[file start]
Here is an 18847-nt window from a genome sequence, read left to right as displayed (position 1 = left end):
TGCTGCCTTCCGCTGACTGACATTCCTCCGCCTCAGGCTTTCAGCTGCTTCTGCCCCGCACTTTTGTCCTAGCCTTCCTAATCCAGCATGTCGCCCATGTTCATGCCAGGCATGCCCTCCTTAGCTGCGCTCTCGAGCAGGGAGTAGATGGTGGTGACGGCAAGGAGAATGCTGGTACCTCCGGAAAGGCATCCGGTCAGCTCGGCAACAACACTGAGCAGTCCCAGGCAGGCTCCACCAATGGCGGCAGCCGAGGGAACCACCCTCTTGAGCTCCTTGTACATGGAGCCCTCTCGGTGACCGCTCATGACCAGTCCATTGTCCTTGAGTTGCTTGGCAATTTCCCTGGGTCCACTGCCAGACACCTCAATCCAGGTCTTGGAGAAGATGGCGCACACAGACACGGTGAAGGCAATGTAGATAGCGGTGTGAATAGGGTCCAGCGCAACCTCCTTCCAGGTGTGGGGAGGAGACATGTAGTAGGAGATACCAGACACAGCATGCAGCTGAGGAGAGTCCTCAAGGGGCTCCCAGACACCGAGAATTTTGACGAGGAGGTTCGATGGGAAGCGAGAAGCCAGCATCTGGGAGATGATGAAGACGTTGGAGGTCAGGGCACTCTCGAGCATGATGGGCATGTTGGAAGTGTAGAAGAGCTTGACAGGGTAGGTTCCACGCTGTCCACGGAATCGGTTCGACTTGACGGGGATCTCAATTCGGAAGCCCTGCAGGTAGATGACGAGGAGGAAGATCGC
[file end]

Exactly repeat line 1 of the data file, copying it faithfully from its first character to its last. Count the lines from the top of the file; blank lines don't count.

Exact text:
Here is an 18847-nt window from a genome sequence, read left to right as displayed (position 1 = left end):